Scouting Report is a series that will run through the rest of the Florida football season, spotlighting players who could have major impacts on the Gators' games. It will run on Fridays.
The thing to know about Jeff Driskel (Fr. QB) is this: Could be. Driskel could be the next great Florida quarterback, could be the next Tim Tebow, could be a better passer than any Florida quarterback since Danny Wuerffel, could be some unholy mix of the above.
But given that he's all but certain to start for the Gators at No. 1 LSU on Saturday, he could be nothing more than a memory by Sunday, a smear on the Tiger Stadium grass Les Miles loves so much. Driskel could be fantastic at some point in his career, but he could not be in a worse situation for his first collegiate start.
Driskel's got a very good arm — some say it's the best of Florida's quarterbacks, others have put Jacoby Brissett's a notch ahead. Either way, Driskel has the arm strength to make every throw he is asked to make, and has the confidence in his arm to try fitting throws into windows that are very, very small. That arm strength is certainly at least on par with Tebow's, and may be the best for a Florida starting quarterback since Rex Grossman. (Cam Newton, of course, would have the strongest arm since Grossman for a Florida quarterback.)
Driskel also has the frame of an NFL quarterback as an 18-year-old: Listed at 6'4" and 235 pounds, Driskel can see the field from the pocket and take hits if necessary. His height's probably not a fabrication, either: I'm between 6'3" and 6'4", and I was about Driskel's height when I walked by him last month.
But it's the athleticism and mobility that Driskel possesses that made him such a tantalizing recruit. According to GatorZone's Scott Carter, Driskel runs a 4.5-second 40-yard dash and "can dunk a basketball from a standstill wearing flip-flops." That's the sort of athleticism that allows a quarterback to do things like this.
Of course, it's bad news that the best highlight reel for any team's starting quarterback is from a high school all-star game. Driskel's been on the field very briefly for the Gators this season, and always in relief of Brantley. He has completed seven of 16 passes for 73 yards, throwing two interceptions. Driskel also has 12 carries for 26 yards; without a 31-yard scamper against Alabama that brought back vivid memories of Tebow, he would have negative yardage as a runner in 2011. Clearly, Driskel is a work in progress.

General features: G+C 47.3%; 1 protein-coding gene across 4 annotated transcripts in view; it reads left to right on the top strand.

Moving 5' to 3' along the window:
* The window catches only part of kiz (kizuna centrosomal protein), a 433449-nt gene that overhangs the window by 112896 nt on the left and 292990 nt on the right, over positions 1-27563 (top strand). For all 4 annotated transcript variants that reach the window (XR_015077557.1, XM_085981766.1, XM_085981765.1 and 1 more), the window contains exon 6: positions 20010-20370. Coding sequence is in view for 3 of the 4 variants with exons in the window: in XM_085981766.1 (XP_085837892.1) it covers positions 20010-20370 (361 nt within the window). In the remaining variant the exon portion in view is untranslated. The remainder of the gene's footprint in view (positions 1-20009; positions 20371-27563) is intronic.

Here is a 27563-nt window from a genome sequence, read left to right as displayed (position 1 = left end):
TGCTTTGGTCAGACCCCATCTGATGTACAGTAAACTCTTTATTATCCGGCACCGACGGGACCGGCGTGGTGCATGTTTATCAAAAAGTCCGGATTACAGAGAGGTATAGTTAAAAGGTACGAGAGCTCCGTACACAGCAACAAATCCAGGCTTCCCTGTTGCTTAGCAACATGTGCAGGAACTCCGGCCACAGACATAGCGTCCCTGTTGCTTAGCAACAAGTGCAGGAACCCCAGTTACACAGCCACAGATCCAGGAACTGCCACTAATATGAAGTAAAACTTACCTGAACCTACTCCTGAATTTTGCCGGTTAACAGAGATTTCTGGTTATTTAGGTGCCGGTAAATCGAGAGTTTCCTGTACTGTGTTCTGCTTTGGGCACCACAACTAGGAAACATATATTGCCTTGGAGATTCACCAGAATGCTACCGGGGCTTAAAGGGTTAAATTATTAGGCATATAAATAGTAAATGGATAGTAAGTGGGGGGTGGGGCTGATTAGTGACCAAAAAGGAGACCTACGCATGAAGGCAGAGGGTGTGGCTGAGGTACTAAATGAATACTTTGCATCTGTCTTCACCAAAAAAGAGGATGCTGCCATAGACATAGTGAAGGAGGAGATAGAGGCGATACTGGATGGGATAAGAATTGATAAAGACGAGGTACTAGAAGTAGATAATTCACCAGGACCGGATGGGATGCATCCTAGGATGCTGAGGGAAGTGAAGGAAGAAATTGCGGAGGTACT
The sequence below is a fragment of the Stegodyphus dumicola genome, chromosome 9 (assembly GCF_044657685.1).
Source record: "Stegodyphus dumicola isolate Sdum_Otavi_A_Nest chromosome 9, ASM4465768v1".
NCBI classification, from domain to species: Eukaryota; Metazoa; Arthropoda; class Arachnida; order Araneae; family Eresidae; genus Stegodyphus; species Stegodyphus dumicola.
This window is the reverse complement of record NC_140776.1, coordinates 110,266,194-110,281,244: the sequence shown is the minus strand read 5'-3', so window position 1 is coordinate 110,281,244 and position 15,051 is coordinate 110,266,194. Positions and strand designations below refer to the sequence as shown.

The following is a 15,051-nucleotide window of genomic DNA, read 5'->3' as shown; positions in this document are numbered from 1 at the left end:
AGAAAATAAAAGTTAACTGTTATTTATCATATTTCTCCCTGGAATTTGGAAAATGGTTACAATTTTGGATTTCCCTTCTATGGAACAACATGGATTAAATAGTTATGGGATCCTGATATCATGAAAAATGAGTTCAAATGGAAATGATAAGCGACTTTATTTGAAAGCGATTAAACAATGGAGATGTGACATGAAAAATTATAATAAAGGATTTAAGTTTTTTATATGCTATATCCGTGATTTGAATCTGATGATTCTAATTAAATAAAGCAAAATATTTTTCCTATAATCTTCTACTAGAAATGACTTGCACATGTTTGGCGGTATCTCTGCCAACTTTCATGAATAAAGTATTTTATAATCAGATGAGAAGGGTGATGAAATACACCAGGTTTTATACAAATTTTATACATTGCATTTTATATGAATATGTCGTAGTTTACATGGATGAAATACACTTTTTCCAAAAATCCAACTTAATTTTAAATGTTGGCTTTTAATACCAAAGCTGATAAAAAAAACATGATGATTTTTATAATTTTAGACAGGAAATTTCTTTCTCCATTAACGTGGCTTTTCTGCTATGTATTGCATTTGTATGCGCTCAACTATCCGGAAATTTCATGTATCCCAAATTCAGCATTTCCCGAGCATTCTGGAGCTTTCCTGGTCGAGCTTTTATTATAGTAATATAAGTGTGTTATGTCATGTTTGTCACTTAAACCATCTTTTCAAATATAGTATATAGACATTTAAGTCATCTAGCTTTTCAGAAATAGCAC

The leadership qualities Driskel has have sort of yet to be seen, but virtually any person who covered his Hagerty High School team came away impressed by Driskel's ability to make the most of meager talent. Driskel led the Class 5A Huskies to their first winning season in their fourth year of existence, and did it without the sort of talent most other Florida schools have.
Driskel's mechanics and patience in the pocket need some work. But his instincts as a runner are incredible, as you can see in the video above, and he could be a dual-threat quarterback in any option system.
In Florida's Offense
Driskel's likely going to be asked to run modified version of Charlie Weis' pro-style offense as a freshman. Florida doesn't quite have the personnel to run an Oregon-style spread option/zone read offense, and probably doesn't trust Driskel to do that, so the happy medium between maximizing Driskel's talents and distributing the ball to Florida's playmakers will likely be additional use of rollouts and bootlegs.
That said, Driskel can certainly do most of what Brantley has been asked to do; he's just not nearly as refined a passer and doesn't yet have the patience necessary to go through a progression and settle for the good play instead of the game-breaker.
Projection Vs. LSU
Those rollouts and bootlegs will be helpful for the Florida offense: Moving the pocket and forcing LSU to play containment instead of blitzing to a spot might give Driskel more time to make plays. But it's hard to see Driskel's game against LSU not fitting into a couple of outcomes.
First, the Gators could choose to run a run-heavy offense, reducing Driskel's responsibilities to third-down passing. Driskel throwing for fewer than 150 yards is a distinct possibility in this scenario, especially if Chris Rainey and Jeff Demps can run for 200 yards combined.
Second, and more likely, Florida could head into Tiger Stadium looking to leave no playbook page unturned, and give Driskel all the authority that Brantley has. It's a pretty safe bet that Driskel would throw for 200 or more yards in that scenario, but it's also likely that he'll throw at least one interception. Driskel's arm isn't strong enough to make every gamble work against LSU — because maybe three or four quarterbacks playing football have that sort of arm strength — and his touch isn't good enough to make the inevitable throw over the middle perfect.
For more, discuss Driskel and the Gators in the FightinGators.com forums.